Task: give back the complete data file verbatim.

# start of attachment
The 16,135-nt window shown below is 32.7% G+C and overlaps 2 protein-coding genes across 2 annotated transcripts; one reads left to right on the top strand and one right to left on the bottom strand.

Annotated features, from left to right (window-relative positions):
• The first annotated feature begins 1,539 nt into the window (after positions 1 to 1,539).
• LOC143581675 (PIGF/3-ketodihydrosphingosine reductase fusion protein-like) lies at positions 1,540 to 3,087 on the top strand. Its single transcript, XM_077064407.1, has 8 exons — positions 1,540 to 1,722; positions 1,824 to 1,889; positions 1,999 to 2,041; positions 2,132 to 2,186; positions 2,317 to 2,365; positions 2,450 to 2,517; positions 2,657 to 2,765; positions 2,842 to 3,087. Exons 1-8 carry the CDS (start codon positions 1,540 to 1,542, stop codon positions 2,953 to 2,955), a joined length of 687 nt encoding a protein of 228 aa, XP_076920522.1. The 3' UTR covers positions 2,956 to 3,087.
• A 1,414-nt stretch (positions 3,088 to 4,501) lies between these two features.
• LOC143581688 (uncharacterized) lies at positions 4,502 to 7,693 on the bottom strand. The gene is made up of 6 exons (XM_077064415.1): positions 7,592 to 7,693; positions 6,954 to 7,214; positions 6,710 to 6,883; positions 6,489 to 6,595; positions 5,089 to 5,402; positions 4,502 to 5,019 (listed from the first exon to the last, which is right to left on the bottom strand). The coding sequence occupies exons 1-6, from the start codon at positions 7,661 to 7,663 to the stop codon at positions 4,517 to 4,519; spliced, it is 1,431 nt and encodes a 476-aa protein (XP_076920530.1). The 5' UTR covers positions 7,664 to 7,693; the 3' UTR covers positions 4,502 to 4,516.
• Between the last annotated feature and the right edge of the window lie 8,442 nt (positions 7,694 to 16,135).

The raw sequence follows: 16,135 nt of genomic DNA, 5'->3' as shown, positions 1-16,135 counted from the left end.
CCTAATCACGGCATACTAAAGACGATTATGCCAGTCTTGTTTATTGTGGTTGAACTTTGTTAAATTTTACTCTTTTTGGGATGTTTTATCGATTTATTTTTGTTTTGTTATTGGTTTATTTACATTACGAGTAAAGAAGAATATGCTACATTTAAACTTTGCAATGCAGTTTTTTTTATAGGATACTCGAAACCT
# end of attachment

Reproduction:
The 16,135-nt window shown below is 32.7% G+C and overlaps 2 protein-coding genes across 2 annotated transcripts; one reads left to right on the top strand and one right to left on the bottom strand.

Annotated features, from left to right (window-relative positions):
• The first annotated feature begins 1,539 nt into the window (after positions 1 to 1,539).
• LOC143581675 (PIGF/3-ketodihydrosphingosine reductase fusion protein-like) lies at positions 1,540 to 3,087 on the top strand. Its single transcript, XM_077064407.1, has 8 exons — positions 1,540 to 1,722; positions 1,824 to 1,889; positions 1,999 to 2,041; positions 2,132 to 2,186; positions 2,317 to 2,365; positions 2,450 to 2,517; positions 2,657 to 2,765; positions 2,842 to 3,087. Exons 1-8 carry the CDS (start codon positions 1,540 to 1,542, stop codon positions 2,953 to 2,955), a joined length of 687 nt encoding a protein of 228 aa, XP_076920522.1. The 3' UTR covers positions 2,956 to 3,087.
• A 1,414-nt stretch (positions 3,088 to 4,501) lies between these two features.
• LOC143581688 (uncharacterized) lies at positions 4,502 to 7,693 on the bottom strand. The gene is made up of 6 exons (XM_077064415.1): positions 7,592 to 7,693; positions 6,954 to 7,214; positions 6,710 to 6,883; positions 6,489 to 6,595; positions 5,089 to 5,402; positions 4,502 to 5,019 (listed from the first exon to the last, which is right to left on the bottom strand). The coding sequence occupies exons 1-6, from the start codon at positions 7,661 to 7,663 to the stop codon at positions 4,517 to 4,519; spliced, it is 1,431 nt and encodes a 476-aa protein (XP_076920530.1). The 5' UTR covers positions 7,664 to 7,693; the 3' UTR covers positions 4,502 to 4,516.
• Between the last annotated feature and the right edge of the window lie 8,442 nt (positions 7,694 to 16,135).

The raw sequence follows: 16,135 nt of genomic DNA, 5'->3' as shown, positions 1-16,135 counted from the left end.
CCTAATCACGGCATACTAAAGACGATTATGCCAGTCTTGTTTATTGTGGTTGAACTTTGTTAAATTTTACTCTTTTTGGGATGTTTTATCGATTTATTTTTGTTTTGTTATTGGTTTATTTACATTACGAGTAAAGAAGAATATGCTACATTTAAACTTTGCAATGCAGTTTTTTTTATAGGATACTCGAAACCT